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I have a lot of work to do this time of year, but wanted to post my first thoughts on this TED video.

First – no captions yet! gah! I can understand the main speaker, but the video clips aren’t clear enough to hear.

Second – I’m entirely happy with my two CIs. It’s been almost 2 years since the second one was activated and this is definitely my new normal and I wouldn’t go back to hearing aids if given a chance.

Third – I’m still playing saxophone in the sax sextet and in the band. We often play music in the house from Pandora, usually classical or jazz. Music I know well sounds the same as I remember it (because I’m remembering it), music that’s new to me starts out a bit muddled but becomes clearer with repeat listening (kind of like band, but there I’d expect it’s people learning their parts instead). I hear different things than I did with just hearing aids. I hear less of myself, and a little less of the people on either side of me. More of the trumpets, much more of the percussion, and Piccolos! There are definitely moments of beauty and emotion.

That said, you’ll see in this TED Talk video that cochlear implants are designed for speech and don’t do a very good job with music.

Embed code not working, so here’s a link to the video:
 http://www.ted.com/talks/charles_limb_building_the_musical_muscle.html

As happy as I am with my CIs, I really do agree with this video.

If you watched the video you’re probably wondering what I thought of the sound clips.

There are some sound clips in the video that portray music which sounds badly if you have normal hearing… I can’t really tell it sounds bad, in fact, the first clip of the MIDI file with pitches moved a semi-tone – sounds the same to me as the original. The trumpet clip vs violin – very similar, the violin had more vibrato, both sound a bit synthetic to me still – like the trumpet sound on electronic keyboards from the early 1990s. The clips of the Usher song, well, I can tell the difference between those… not sure either one sounds great, the second lacked percussion which seems more like a hearing aid issue than a CI issue.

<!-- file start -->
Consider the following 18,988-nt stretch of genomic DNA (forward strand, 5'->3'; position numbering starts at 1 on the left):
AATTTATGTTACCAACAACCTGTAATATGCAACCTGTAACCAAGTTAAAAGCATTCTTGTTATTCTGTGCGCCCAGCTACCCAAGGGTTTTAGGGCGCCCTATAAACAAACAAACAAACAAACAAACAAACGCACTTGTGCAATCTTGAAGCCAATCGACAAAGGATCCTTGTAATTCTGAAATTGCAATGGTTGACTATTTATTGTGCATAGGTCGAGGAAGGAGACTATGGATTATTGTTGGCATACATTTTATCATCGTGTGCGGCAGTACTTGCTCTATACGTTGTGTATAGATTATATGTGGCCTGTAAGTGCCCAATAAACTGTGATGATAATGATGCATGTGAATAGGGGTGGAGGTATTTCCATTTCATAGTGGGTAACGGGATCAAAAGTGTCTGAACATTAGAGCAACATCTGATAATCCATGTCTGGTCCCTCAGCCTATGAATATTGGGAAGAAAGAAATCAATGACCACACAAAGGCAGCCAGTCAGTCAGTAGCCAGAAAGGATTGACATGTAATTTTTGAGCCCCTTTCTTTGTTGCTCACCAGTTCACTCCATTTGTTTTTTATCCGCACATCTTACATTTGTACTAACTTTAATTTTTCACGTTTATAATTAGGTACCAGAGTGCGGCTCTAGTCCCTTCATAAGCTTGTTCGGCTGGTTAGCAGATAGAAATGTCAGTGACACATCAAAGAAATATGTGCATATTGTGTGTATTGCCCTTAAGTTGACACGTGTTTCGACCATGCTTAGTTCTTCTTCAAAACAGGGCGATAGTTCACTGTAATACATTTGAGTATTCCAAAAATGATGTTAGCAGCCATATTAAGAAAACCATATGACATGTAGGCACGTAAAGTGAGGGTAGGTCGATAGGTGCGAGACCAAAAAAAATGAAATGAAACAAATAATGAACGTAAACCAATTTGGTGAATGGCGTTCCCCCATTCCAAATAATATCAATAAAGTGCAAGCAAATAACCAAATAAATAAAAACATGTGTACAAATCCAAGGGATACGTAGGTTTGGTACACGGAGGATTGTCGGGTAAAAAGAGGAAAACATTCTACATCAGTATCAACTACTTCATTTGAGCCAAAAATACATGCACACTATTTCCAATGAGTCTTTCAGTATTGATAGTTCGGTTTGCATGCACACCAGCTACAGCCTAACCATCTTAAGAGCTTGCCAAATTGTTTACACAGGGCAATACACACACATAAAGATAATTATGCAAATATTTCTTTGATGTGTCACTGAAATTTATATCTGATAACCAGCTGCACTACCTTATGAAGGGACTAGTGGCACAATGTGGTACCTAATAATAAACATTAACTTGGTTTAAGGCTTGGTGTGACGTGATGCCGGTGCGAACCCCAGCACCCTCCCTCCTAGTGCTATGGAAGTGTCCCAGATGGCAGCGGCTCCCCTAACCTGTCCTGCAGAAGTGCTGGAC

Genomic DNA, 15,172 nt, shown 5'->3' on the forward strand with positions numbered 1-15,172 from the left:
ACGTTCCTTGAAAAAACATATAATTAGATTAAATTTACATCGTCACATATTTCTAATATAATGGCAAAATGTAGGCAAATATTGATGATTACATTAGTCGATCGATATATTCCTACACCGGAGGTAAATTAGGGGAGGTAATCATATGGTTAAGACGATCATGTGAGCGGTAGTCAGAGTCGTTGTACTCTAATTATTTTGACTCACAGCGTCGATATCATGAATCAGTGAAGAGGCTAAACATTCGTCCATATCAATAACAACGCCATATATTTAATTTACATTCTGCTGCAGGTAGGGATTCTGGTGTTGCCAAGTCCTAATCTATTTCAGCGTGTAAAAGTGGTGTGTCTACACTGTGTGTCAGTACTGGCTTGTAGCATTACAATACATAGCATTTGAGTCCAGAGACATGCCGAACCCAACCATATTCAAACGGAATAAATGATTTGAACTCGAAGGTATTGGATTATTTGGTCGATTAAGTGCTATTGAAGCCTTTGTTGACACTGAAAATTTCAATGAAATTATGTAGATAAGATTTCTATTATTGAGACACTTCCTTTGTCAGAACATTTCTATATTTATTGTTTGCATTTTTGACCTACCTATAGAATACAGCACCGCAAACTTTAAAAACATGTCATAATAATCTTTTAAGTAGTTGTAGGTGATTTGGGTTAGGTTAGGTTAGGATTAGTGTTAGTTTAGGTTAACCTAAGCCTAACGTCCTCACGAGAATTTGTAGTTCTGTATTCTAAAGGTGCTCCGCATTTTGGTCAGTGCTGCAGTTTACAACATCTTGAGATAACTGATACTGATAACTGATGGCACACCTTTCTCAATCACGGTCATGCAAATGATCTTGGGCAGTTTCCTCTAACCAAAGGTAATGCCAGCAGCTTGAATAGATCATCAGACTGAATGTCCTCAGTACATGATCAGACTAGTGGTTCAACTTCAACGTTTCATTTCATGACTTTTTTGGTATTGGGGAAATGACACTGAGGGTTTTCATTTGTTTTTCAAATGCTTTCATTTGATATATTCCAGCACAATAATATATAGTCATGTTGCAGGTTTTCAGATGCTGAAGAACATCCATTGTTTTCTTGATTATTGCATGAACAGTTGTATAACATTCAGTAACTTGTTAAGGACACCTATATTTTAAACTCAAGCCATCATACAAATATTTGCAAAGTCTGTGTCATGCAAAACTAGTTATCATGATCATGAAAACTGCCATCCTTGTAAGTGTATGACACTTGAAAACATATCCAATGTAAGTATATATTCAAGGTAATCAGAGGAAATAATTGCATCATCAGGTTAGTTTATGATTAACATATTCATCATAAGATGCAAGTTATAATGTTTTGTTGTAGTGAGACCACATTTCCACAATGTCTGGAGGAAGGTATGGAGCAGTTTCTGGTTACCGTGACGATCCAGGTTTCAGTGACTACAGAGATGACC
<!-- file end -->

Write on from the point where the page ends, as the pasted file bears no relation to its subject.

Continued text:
I’m curious to hear what others think and encourage those with CIs to watch the video and then share here or in the comments on the TED page.

Originally published at Sarasera. You can comment here or there.

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So now it’s 2011. I received my first CI in April 2009 and the second in late December 09 – so I’m officially over a year being bilateral. It’s been great. Life is good and pretty much what I’d call normal. I can hear a lot better in many situations. I find myself having one-on-one conversations in very noisy places (a Wine Guild holiday party with about 80 people in a small space – Don had a headache when we left from the noise!). I still participate a lot more if someone’s talking to ME specifically. One-on-one conversation guarantees this, but I’m finding that it happens more often now as a side conversation than it used to. For example, at lunch with a group of five people, I can switch between the main conversation and talking to someone next to me and usually not be too lost when I go back to the group. I catch enough so that I can be filled in with a quick ‘what was that?’ or ‘who were you talking about?’ It used to be a lot harder to catch up to a conversation like that.

I’ve discovered a lot of new things in some of the songs I’ve listened to for years. Usually it’s a high-frequency solo filling in what used to seem to me to be just a boring spot. A harmonica in Billy Joel’s Piano Man… Some kind of flute or pipe in Moxy Fruvous’s Johnny Saucep’n… Hey I bet I can hear those tinkling things at the end of Dreamed A Dream… haven’t given that a good listen yet, but they were one of the things I remember feeling the loss of when I first lost my hearing in 1993. (Time for new music?)

I’m still playing in the 90-piece concert band and the 6-member saxophone ensemble. It took a few CI mappings before the trumpets playing too loud stopped making my face twitch from the first CI. Speaking of mappings, I haven’t been to UNC for an appointment since last year, I think mid or late March. I could probably use one, but don’t have anything specific that needs tweaking.

Another thing that’s amazingly easier than it used to be: having a conversation in the car in the dark. At least with Don, I don’t get many opportunities to test this with other people.

So all is going really well, and there’s generally not a lot that seems exciting enough to bother blogging about. That’s a pretty good testimonial!

HLAA Convention 2011I just saw that the HLAA convention is in Washington, DC this year. I’ve never been but it always seemed interesting, so I’m going to plan to attend since I’m only 2 hours away. (I used to work in Crystal City and we always walked for coffee at the Starbucks in the Hyatt that’s hosting the conference.) I know it’s way out in June, but let me know if you’re going.